• rate this

    Comment number 20.

    Dear oh Dear. .. . .Before long it will be like . . . . . . I am Legend. . . . . Each man for himself, boadring yourself in and protecting what you have.

    Whatever is happening?. . . . . . I'll take that one way ticket to Mars

  • rate this

    Comment number 19.

    This has nothing to do with the rehabilitation of offenders or safeguarding the public, but everything to do with reducing pension payments to those in the public service. The Probation Service has suffered constant cuts in its funding and is always expected to do more with less money. It deals with some of the most inadequate people in society whose offending is often like the tip of an iceberg.

  • rate this

    Comment number 18.

    Can we not just outsource it to India like everything else?
    That's one idea i would go for.

  • rate this

    Comment number 17.

    This is all getting unbelievable, ? G4 springs to mind , how many more failed money spinning schemes will we have foisted upon us ; everything yes that has been privateised meant to be better and more cost effective costs us so much more , i sick of saying look at all the utilities and transport ? thing is gov only see it from their view ie they do not need cash and can pay bills .we struggle .

  • rate this

    Comment number 16.

    For decades Probation has been the most effective part of the Criminal Justice system in terms of reoffending rates. Prison reoffending rates have always been skyhigh. No logic in "reforming" the Probation Service to reduce recidivism (many prisoners are not supervised by Probation Officers on release anyway) but not REFORMING the Prison Service. Just a poke in the eye for decent caring people.

  • rate this

    Comment number 15.

    More of the same from the Tories - not surprised.

    Wonder how long it will be before the army have to take over, like London 2012.... or perhaps that it what they REALLY want, the army on the streets.

    Roll on the happy day when either the LibDems see sense (which is highly unlikely) or 2015.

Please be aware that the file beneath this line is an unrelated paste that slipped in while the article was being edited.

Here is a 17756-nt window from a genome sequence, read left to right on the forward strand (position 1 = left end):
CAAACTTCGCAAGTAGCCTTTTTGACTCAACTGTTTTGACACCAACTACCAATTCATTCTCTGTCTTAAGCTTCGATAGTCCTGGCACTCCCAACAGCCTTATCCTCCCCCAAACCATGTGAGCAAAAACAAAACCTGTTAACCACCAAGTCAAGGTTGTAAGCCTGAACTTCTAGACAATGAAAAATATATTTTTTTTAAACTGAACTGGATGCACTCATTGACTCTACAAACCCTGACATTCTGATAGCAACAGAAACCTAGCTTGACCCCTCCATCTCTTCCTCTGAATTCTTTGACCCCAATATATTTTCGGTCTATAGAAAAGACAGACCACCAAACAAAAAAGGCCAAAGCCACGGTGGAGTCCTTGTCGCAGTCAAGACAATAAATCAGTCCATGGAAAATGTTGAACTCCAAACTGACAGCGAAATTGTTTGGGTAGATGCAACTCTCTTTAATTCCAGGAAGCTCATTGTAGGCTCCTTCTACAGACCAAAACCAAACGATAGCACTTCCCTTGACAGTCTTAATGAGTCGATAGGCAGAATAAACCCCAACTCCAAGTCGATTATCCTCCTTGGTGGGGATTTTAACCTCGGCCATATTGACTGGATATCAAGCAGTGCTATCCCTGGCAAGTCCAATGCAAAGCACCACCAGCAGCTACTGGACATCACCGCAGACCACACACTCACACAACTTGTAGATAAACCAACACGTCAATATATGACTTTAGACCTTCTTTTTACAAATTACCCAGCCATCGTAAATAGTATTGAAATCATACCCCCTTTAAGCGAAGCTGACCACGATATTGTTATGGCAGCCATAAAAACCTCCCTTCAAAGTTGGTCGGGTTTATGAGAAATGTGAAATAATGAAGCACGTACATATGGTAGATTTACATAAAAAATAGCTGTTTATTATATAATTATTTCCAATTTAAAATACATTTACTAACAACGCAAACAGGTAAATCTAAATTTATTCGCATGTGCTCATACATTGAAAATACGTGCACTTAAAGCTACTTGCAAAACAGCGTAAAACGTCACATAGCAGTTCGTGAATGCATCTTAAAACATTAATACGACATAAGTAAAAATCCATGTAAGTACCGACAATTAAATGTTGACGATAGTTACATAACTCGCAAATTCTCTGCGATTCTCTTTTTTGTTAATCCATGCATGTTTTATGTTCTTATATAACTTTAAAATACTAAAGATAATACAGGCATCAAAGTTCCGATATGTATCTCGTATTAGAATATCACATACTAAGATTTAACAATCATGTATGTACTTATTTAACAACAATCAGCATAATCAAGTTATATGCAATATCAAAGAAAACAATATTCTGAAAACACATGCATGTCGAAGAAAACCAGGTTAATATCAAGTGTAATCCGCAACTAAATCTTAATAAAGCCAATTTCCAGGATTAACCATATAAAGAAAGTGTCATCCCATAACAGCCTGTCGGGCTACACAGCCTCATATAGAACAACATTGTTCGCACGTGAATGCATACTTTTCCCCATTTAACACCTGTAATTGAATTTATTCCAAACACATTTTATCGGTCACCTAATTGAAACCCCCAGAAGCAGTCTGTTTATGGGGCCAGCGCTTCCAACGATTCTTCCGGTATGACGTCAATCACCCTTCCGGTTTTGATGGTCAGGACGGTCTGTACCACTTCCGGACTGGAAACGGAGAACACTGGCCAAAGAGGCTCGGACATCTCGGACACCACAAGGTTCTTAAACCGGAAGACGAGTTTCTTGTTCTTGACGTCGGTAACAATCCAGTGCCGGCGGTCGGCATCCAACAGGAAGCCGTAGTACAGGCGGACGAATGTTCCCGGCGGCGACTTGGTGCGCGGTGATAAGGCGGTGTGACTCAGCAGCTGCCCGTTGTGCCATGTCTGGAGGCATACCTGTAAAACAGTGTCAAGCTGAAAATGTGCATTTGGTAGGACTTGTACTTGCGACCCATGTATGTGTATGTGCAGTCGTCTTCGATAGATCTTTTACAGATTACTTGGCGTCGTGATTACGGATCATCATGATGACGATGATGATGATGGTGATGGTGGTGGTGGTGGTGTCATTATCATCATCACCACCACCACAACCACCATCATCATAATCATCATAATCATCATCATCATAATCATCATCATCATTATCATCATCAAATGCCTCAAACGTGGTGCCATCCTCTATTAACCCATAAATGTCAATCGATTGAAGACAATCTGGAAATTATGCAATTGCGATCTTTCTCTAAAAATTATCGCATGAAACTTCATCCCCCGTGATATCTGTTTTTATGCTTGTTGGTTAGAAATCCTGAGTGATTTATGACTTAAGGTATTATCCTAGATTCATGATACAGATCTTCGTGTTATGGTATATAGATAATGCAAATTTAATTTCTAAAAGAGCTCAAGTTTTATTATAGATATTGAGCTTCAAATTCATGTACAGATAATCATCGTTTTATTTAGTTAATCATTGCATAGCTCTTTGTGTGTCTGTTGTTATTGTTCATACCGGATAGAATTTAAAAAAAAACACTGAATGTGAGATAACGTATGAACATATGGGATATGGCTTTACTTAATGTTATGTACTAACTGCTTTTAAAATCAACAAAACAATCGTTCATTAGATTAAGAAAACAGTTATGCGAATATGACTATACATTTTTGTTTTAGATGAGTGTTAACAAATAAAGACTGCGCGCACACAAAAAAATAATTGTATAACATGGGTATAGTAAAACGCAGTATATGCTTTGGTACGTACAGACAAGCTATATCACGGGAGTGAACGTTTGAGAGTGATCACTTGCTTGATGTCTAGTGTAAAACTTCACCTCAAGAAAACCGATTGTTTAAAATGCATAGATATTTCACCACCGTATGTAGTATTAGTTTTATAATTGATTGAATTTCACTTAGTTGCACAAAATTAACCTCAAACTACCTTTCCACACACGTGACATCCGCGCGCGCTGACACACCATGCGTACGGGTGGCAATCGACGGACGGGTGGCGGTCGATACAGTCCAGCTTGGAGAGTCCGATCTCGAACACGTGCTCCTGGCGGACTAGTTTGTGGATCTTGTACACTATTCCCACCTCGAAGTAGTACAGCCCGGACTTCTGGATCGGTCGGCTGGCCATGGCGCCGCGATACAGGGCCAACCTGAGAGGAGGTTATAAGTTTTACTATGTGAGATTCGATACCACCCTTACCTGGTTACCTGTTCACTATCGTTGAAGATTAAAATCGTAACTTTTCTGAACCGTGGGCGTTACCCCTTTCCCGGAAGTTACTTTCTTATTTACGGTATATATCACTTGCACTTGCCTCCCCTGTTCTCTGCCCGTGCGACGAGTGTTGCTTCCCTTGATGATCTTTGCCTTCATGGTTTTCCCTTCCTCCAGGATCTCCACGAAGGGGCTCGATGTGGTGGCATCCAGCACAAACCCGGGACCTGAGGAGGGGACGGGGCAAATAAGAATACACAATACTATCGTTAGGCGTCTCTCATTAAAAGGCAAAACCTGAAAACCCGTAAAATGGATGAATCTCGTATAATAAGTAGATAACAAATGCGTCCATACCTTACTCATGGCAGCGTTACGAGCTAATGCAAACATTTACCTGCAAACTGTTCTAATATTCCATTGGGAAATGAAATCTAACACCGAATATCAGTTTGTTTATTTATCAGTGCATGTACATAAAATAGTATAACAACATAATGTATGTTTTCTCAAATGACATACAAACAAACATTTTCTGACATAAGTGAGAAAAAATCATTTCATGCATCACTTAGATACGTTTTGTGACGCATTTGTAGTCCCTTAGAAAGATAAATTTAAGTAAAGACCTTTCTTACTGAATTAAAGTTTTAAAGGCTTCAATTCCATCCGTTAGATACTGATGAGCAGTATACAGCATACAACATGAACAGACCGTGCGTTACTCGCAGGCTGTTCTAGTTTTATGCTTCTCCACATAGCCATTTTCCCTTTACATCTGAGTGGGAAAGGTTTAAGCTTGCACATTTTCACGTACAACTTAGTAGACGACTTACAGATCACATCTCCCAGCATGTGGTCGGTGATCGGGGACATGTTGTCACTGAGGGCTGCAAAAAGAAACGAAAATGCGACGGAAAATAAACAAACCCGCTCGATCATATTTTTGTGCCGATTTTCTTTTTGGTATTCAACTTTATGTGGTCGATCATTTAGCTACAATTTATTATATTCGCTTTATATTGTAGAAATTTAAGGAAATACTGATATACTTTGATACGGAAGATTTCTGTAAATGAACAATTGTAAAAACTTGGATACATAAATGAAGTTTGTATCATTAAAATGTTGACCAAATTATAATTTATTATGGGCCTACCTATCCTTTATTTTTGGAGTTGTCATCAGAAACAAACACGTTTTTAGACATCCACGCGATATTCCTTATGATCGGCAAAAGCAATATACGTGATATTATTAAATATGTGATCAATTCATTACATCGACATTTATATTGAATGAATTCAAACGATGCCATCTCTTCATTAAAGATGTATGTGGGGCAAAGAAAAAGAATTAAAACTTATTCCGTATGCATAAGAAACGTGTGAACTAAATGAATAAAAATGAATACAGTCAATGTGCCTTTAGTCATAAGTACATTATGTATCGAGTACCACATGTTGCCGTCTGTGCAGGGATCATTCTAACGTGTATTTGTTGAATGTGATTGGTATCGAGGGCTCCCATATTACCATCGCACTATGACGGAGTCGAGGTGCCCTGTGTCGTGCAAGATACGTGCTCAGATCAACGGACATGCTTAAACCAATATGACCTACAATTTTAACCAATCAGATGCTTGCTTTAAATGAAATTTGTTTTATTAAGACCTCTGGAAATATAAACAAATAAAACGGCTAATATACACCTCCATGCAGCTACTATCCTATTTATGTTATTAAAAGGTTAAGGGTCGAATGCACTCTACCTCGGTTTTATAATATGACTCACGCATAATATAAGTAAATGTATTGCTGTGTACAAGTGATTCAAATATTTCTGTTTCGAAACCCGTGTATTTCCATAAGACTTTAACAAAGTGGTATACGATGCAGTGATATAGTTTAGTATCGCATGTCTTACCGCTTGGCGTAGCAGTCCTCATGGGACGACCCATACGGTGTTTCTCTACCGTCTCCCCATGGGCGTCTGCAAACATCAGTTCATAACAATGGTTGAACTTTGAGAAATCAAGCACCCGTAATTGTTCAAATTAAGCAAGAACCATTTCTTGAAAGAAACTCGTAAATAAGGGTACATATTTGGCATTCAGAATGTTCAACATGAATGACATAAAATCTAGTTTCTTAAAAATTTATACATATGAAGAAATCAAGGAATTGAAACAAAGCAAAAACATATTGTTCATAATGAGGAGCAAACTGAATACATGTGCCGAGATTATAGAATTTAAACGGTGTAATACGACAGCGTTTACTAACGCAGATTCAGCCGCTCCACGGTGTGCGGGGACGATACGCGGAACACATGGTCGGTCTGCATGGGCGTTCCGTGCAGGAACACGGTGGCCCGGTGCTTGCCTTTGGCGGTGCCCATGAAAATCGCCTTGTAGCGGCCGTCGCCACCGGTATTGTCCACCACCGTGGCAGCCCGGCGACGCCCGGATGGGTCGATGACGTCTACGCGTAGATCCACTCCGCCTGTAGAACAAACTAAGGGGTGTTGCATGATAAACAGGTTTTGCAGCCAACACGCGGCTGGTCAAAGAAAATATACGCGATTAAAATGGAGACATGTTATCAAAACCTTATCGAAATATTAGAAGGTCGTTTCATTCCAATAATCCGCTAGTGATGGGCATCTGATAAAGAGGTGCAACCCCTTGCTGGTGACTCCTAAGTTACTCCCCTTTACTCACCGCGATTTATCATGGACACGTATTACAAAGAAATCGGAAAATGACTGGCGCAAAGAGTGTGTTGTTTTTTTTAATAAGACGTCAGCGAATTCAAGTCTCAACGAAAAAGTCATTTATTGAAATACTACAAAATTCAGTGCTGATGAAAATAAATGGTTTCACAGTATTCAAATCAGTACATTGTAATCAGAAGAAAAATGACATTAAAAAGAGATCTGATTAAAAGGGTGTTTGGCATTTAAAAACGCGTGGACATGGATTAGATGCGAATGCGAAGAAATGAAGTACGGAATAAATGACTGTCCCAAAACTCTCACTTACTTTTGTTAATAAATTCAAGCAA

Two and a half years to hang on!

  • rate this

    Comment number 14.

    I'm betting any money you like Chris Grayling will end up with a directorship on the board of one of these companies (that are all major Tory donors) in a few years.

    This is about the political class helping themselves, not about serving the public. Otherwise, why would they continue these sell offs, and continue this failed policy of privatisation?

  • rate this

    Comment number 13.

    I wonder if this will feed back into decisions over the release of inmates from prisons run by the same companies that start handling probation services ?

  • rate this

    Comment number 12.

    What they mean is they are privatising it.

    Bad bad bad news

  • rate this

    Comment number 11.

    Wasn't G4S the same company that made a fiasco with the Olympics staffing levels recently??

    Letting them look after probation, what a laugh?

    Another example of private contracts for the Eton old school boys network, at the expense of 14, 000 public sector jobs!!

    Shame on you Lib Dems for being part of this dismal set -up.

    Noreen Dorries is the only tory I respect, for calling them posh boys.

  • rate this

    Comment number 10.

    This is not difficult, 1st offence normal sentence, 2nd offence double the sentence, 3rd, 4th and so on if they don't learn they don't get to molest the general public anymore.
    Only financially, as it costly vastly more to catch, try, sentence and incarcerate versus rehabilitate.

  • rate this

    Comment number 9.

    Why would I want to volunteer to help rehabilitate offenders just so that Serco & G4S can make vast profits for their execs & shareholders ?